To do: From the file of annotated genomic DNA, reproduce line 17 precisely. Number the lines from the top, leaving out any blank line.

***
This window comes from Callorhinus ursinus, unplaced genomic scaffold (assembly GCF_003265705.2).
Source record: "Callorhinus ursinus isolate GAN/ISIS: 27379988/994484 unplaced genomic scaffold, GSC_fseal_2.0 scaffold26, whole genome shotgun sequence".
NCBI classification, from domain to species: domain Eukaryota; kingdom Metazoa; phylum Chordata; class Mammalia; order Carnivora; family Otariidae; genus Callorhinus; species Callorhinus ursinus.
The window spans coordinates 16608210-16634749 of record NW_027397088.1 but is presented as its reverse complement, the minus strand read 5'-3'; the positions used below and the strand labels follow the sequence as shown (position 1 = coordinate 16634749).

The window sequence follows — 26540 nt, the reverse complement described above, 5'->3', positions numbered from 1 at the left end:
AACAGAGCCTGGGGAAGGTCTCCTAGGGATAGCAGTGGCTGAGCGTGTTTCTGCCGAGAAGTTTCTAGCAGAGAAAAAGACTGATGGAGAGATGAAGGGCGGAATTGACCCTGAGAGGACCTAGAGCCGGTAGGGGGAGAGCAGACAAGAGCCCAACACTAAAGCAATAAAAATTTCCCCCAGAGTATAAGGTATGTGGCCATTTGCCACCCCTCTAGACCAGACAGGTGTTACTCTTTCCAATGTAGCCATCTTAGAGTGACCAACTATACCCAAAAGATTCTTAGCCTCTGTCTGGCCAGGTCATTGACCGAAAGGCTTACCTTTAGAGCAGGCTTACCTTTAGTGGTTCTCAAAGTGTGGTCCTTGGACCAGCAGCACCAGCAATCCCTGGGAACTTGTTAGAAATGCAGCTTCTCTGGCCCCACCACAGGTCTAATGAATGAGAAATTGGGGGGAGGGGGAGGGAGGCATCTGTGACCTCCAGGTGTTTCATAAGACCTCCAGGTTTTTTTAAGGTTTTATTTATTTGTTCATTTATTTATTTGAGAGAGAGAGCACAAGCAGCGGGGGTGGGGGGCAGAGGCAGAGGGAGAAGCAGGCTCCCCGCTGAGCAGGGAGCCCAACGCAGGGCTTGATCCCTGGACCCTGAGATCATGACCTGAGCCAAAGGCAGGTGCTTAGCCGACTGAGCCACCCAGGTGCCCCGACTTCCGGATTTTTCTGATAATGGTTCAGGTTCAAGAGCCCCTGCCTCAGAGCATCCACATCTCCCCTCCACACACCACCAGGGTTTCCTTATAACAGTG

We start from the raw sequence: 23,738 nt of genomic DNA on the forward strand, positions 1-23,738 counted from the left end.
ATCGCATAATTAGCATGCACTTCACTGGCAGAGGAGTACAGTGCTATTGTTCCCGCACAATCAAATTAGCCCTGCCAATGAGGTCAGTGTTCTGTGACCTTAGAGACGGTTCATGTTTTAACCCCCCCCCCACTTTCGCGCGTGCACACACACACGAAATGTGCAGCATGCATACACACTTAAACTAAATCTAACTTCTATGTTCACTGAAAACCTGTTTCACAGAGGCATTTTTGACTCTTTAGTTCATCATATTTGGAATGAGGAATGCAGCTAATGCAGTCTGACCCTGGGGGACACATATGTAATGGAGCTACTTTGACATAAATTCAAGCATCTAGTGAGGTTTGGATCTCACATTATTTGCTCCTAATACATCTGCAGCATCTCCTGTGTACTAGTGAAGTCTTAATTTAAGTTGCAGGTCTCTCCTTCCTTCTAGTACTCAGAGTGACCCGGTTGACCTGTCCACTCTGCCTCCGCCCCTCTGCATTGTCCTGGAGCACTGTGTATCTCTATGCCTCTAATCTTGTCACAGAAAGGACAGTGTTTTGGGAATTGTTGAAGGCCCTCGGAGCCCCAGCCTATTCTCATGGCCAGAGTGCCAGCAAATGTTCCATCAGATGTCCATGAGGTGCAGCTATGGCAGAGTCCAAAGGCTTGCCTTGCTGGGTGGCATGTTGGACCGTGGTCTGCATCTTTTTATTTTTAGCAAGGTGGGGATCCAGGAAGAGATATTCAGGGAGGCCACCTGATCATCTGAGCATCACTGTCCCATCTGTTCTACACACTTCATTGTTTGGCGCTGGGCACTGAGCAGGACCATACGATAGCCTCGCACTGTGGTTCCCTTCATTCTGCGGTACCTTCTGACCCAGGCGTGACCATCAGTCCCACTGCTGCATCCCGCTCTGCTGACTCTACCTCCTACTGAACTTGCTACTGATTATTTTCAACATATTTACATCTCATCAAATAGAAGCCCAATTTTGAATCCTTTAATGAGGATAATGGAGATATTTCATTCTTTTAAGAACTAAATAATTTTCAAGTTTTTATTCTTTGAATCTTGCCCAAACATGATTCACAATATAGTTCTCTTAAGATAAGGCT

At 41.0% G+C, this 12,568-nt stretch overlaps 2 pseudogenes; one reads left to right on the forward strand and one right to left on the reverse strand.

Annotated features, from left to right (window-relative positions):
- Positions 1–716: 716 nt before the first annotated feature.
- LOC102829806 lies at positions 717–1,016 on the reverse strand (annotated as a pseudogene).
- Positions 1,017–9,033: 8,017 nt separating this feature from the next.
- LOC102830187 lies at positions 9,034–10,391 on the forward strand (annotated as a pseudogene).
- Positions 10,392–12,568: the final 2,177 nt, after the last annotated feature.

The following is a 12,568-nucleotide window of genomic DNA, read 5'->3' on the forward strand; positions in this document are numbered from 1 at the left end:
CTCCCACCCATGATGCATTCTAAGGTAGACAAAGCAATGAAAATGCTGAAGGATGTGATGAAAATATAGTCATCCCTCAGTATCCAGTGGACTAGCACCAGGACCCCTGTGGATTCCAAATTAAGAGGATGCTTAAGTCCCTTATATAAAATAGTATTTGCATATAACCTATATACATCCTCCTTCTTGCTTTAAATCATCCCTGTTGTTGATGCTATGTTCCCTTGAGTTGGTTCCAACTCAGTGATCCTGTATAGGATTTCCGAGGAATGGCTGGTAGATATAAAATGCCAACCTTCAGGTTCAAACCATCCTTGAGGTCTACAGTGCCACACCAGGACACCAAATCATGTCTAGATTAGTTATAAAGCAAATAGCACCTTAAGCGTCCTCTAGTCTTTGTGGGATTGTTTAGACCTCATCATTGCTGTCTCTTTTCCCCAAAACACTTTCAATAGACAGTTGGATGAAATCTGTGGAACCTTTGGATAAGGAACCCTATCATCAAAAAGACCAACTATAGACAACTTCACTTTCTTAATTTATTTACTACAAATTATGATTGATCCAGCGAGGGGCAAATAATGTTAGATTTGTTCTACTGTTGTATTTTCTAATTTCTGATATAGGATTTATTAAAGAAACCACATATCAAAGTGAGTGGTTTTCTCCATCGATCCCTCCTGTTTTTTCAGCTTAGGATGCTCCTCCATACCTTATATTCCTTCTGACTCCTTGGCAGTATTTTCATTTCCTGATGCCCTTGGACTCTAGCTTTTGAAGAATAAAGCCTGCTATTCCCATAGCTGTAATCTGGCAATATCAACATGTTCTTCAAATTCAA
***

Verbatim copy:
CTCCCACCCATGATGCATTCTAAGGTAGACAAAGCAATGAAAATGCTGAAGGATGTGATGAAAATATAGTCATCCCTCAGTATCCAGTGGACTAGCACCAGGACCCCTGTGGATTCCAAATTAAGAGGATGCTTAAGTCCCTTATATAAAATAGTATTTGCATATAACCTATATACATCCTCCTTCTTGCTTTAAATCATCCCTGTTGTTGATGCTATGTTCCCTTGAGTTGGTTCCAACTCAGTGATCCTGTATAGGATTTCCGAGGAATGGCTGGTAGATATAAAATGCCAACCTTCAGGTTCAAACCATCCTTGAGGTCTACAGTGCCACACCAGGACACCAAATCATGTCTAGATTAGTTATAAAGCAAATAGCACCTTAAGCGTCCTCTAGTCTTTGTGGGATTGTTTAGACCTCATCATTGCTGTCTCTTTTCCCCAAAACACTTTCAATAGACAGTTGGATGAAATCTGTGGAACCTTTGGATAAGGAACCCTATCATCAAAAAGACCAACTATAGACAACTTCACTTTCTTAATTTATTTACTACAAATTATGATTGATCCAGCGAGGGGCAAATAATGTTAGATTTGTTCTACTGTTGTATTTTCTAATTTCTGATATAGGATTTATTAAAGAAACCACATATCAAAGTGAGTGGTTTTCTCCATCGATCCCTCCTGTTTTTTCAGCTTAGGATGCTCCTCCATACCTTATATTCCTTCTGACTCCTTGGCAGTATTTTCATTTCCTGATGCCCTTGGACTCTAGCTTTTGAAGAATAAAGCCTGCTATTCCCATAGCTGTAATCTGGCAATATCAACATGTTCTTCAAATTCAA